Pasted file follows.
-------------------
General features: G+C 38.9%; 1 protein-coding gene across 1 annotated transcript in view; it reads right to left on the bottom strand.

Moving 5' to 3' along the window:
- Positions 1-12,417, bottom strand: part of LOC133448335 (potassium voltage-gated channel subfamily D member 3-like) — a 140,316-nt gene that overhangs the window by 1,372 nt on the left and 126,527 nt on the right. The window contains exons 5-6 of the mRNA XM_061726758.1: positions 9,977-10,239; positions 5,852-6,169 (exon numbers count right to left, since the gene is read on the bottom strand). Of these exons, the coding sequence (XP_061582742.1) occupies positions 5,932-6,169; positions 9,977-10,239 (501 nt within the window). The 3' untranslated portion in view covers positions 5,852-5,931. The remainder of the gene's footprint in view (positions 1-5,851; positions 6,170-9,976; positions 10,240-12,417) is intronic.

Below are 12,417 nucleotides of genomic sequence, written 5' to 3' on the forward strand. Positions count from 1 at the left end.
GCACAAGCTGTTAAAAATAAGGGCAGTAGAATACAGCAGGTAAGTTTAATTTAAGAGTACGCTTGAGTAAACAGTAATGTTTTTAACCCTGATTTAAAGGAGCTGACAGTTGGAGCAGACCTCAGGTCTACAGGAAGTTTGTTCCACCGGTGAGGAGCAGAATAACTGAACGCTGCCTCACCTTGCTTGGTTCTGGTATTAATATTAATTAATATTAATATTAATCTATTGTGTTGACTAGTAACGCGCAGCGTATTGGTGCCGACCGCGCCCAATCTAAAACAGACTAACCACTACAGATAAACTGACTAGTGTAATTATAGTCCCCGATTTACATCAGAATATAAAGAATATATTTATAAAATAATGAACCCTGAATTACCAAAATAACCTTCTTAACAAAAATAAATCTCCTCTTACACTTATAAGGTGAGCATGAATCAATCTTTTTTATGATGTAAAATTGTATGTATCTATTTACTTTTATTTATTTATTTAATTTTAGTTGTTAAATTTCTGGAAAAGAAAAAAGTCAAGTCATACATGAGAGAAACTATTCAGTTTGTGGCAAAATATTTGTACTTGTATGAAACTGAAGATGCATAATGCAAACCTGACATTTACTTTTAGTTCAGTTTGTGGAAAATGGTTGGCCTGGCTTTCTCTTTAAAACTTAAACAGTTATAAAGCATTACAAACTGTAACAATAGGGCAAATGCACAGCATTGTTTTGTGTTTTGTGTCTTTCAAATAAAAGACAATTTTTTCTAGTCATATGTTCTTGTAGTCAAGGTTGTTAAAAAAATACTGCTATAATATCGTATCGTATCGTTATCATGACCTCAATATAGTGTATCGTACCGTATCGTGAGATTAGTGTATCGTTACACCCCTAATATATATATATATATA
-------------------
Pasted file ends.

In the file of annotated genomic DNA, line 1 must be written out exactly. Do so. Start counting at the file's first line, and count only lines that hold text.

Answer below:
General features: G+C 38.9%; 1 protein-coding gene across 1 annotated transcript in view; it reads right to left on the bottom strand.